Lithophones – Colorado's first rock music

 

October 2, 2019 | View PDF

Sal Martorano

Archaeologist, Marilyn Martorano will be giving the first lecture of the Now and Then Lecture Series hosted by the Niwot Historical Society. Her presentation on musical rocks called lithophones will include a demonstration of the rare prehistoric artifacts.

The 2019-2020 Niwot Historical Lecture series begins with a bang – a bang on an ancient musical instrument that is. In the first of four planned lectures for the upcoming season, archaeologist Marilyn Martorano, will discuss the lithophone, one of the rarest prehistoric artifacts discovered in Colorado.

"I always loved the archeology in the San Luis Valley, it's so diverse - from prehistoric times thousands of years ago to the historic period," Martorano said, "but I never thought I'd be studying stone artifacts that are instruments. That wasn't anything I had any ideas about until just a few years ago."

Born and raised in Alamosa, Martorano has been digging in her own regional backyard so to speak. She holds a masters in anthropology from Colorado State University and has worked professionally across the Rocky Mountain area including for the park service in the Great Sand Dunes and the forest service before starting her own consulting firm – Martorano Consultants LLC.


Her more than four decades of digging and researching has led to her being a highly sought-after leader in both research and cultural resources management. Martorano has worked to establish many National Historic Landmark designations in Colorado and has won several professional awards.

Her love for the past came to her early in life. Both of her parents had a deep interest in archeology. Her father taught at Adams State College and every summer family travels meant stops at every historical site on the road. Growing up in the San Luis Valley offered an abundance of evidence of prehistoric people. Martorano has an appreciation for the importance of history and wants to be sure it's shared with the public.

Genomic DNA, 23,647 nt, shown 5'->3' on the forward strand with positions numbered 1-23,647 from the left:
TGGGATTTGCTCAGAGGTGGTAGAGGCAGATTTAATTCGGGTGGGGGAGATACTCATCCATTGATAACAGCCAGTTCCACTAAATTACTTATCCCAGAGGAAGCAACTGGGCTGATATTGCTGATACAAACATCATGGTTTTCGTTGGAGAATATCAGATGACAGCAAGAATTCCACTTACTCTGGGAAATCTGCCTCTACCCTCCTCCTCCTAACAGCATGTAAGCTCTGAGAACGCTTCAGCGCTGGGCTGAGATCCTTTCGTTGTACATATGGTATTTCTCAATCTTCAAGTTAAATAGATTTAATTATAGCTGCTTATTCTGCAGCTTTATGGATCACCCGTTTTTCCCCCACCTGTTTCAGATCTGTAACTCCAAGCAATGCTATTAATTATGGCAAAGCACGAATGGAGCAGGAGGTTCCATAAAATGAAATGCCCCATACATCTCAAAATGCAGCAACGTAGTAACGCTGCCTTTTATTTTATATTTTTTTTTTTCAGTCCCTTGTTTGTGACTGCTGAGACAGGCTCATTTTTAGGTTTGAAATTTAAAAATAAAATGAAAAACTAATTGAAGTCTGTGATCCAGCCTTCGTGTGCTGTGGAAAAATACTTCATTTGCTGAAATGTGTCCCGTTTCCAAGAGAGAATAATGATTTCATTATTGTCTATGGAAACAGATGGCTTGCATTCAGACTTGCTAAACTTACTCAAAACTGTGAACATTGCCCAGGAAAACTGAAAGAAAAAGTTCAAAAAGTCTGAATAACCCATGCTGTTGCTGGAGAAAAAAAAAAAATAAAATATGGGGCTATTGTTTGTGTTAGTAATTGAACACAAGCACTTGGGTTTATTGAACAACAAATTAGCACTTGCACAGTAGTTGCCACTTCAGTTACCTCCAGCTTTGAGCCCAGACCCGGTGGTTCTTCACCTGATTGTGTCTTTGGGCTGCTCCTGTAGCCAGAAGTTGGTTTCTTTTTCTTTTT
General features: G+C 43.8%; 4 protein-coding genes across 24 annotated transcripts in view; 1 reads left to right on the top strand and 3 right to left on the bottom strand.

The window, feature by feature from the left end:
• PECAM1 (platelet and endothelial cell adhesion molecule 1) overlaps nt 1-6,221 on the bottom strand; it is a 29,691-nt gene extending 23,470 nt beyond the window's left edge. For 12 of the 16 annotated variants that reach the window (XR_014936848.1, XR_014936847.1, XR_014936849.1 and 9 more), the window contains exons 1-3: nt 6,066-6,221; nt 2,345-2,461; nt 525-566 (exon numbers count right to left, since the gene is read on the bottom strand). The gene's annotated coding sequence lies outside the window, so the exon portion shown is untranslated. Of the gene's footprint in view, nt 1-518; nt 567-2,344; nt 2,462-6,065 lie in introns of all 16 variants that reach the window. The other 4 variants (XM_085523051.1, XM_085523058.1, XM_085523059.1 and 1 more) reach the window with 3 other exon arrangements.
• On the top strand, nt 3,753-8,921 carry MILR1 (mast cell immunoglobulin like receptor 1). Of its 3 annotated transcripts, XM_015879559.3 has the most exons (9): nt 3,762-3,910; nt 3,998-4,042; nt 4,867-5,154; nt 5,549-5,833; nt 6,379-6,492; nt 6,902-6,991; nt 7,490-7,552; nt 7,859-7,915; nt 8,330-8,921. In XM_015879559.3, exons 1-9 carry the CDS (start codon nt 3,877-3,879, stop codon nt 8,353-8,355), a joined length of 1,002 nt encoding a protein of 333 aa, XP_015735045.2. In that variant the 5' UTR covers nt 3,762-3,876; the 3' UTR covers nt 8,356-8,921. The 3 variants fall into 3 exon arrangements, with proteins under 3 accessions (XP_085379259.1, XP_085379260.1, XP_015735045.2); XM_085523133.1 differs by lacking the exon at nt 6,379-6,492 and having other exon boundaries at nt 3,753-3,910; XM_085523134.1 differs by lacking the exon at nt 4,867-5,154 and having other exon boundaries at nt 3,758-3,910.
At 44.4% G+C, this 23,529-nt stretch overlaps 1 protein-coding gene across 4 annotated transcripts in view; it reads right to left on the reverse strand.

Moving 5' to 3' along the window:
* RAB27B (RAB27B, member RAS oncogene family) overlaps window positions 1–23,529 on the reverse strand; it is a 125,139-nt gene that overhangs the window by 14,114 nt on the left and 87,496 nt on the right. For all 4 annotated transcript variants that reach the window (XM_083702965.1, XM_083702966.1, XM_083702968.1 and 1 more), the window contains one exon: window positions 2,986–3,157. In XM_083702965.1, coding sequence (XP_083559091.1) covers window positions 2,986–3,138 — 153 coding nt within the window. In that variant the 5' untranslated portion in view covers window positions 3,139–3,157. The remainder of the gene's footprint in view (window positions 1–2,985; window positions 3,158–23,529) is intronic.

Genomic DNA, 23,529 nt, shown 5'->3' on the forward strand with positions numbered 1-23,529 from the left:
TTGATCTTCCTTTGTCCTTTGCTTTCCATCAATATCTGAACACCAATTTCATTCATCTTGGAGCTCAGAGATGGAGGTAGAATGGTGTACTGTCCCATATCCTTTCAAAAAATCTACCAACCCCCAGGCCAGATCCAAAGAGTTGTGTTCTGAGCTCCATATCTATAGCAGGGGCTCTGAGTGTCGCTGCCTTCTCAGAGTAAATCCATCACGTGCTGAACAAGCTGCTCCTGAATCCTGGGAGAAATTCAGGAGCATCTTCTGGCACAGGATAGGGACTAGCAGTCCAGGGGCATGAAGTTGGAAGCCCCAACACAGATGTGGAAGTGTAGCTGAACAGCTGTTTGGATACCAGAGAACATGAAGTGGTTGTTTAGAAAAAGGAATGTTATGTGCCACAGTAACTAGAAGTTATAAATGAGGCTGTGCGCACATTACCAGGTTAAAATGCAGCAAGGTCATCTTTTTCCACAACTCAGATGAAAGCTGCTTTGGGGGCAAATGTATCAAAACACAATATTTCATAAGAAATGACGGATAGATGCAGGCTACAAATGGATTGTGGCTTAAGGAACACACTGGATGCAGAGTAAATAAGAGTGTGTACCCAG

She first laid eyes on the cylindrical smooth stones (some as long as two feet) at the Great Sand Dunes. The initial guess was that they were grinding or digging tools. But it was striking that their "use patterns" and large size were inconsistent with being simply utilitarian. So the odd rocks were tucked away for many years awaiting an epiphany that would pinpoint their purpose.

In 2013, Martorano discovered the rocks were something more moving than tools. A YouTube video sent to Martorano by a colleague showed a French researcher with drawers of the same type of artifacts that soldiers had brought back from Africa in the early 1900s. When the researcher tapped on the rocks, they resonated. Called litho for stone and phone for sound in Greek, the highly modified rocks from the Great Sand Dunes finally had a name and became part of a category of relics found all around the world.


Suspended on a lap or legs, hung vertically or placed horizontally atop a rope, the reverberating rocks each emit different tones when knocked on or rubbed with a mallet.

"It kind of opened a whole new realm, at least for me, thinking about music and sound for ancient folks," Martorano said.

Why did our very early predecessors, who were hunter gatherers moving from one locale to another, find these belongings so necessary that they carried them even though they weighed up to 10 pounds apiece? Were the sounds made for pleasure, communication or were they perhaps used in ceremonies?

"It's really interesting to me that they were spending the time to make these artifacts, which are so amazing when you look at them. They're pecked and shaped so beautifully and they're heavy. To me that means they were really important because you wouldn't be carrying them around unless it meant something," Martorano said.

Martorano's presentation will cover where these ancient musical instruments are found and will explore the research being done to uncover their mysteries.

Attendees will have an opportunity to see and play lithophones on loan to Martorano from the Colorado History Museum and San Luis Valley collections. Some of the lithophones on display are thought to be 6,000 years old or older.

The lecture will take place on Wednesday, Oct. 9, at the Left Hand Grange, 195 2nd Avenue, Niwot. Doors open at 6:30 p.m. for pre-lecture coffee, snacks, and conversation. The presentation begins at 7 p.m. Admission is free to Niwot Historical Society members and $5 for non-members. The hall is handicap accessible.


The Niwot Historical Society's mission is to preserve, collect, and protect the history of Niwot and the surrounding area. To join the Niwot Historical Society, which is a 501(c)3 non- profit organization, an individual membership is $15 and families are $25. All donations are tax deductible. For additional information, please visit NiwotHistoricalSociety.org.

 

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